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India’s largest ever IPO has met its nightmare scenario

A man cleans a hoarding of Life Insurance Corporation of India, in Kolkata
REUTERS/Rupak De Chowdhuri
A foot set wrong.
  • Mimansa Verma
By Mimansa Verma

Reporter based in New Delhi

Published Last updated

India had pulled all stops to make the initial public offer (IPO) of the state-run giant Life Insurance Corporation of India (LIC) a success. Nothing seems to have worked.

The company made a tepid debut on BSE today (May 17) at 867.2 rupees ($11.2), a discount of 8.62% on its issue price of Rs949. On the National Stock Exchange, it got listed at a discount of 8.11%.

The stock price rose to Rs918 apiece in early trade but was still below the issue price.

Even though the government raised Rs20,557 crore by selling a 3.5% stake in the insurer, making it the largest IPO ever, the task of taking LIC public was no cakewalk. Earlier this month, the IPO opened for subscription for five days, including the weekend, after careful deliberations in the wake of the Ukraine war.

It was subscribed by nearly three times, predominantly by retail and institutional buyers. The participation from foreign investors was muted.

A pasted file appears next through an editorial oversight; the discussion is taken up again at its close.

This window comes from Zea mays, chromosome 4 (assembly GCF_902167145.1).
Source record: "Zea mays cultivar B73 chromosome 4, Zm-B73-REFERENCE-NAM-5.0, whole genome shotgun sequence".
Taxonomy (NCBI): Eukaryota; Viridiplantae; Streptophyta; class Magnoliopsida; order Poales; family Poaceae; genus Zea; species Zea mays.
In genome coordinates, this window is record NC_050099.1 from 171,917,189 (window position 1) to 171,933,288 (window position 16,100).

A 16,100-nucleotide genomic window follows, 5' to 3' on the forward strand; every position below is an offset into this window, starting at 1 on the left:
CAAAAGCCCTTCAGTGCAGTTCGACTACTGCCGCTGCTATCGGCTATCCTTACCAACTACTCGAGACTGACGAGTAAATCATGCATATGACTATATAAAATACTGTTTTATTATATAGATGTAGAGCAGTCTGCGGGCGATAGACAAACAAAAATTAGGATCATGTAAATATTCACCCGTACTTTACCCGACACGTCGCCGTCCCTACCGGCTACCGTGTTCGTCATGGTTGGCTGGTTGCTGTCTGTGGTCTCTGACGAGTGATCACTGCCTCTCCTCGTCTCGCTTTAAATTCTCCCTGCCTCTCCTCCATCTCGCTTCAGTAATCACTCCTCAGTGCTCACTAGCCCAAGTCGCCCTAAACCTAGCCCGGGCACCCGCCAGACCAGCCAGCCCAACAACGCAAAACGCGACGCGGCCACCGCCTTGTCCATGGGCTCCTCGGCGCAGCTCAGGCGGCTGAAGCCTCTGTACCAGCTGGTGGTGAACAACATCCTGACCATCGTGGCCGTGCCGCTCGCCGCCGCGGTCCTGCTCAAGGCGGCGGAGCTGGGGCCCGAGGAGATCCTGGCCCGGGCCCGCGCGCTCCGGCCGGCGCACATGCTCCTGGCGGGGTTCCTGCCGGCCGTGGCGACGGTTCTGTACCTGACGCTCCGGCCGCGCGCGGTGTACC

Any investor who was allotted shares is indirectly exposed to the ongoing volatility in the Indian equities, according to Macquarie Group. The war, along with the prospects of aggressive tightening of monetary conditions by the US Federal Reserve, has stirred risk aversion globally.

“The company’s weak listing can be attributed to high volatility in the markets and negative market sentiments,” Parth Nyati, the founder of the online stock trading platform Tradingo. Investors must stick on for the long term given LIC’s competitive advantage within the industry, he told Mint newspaper.

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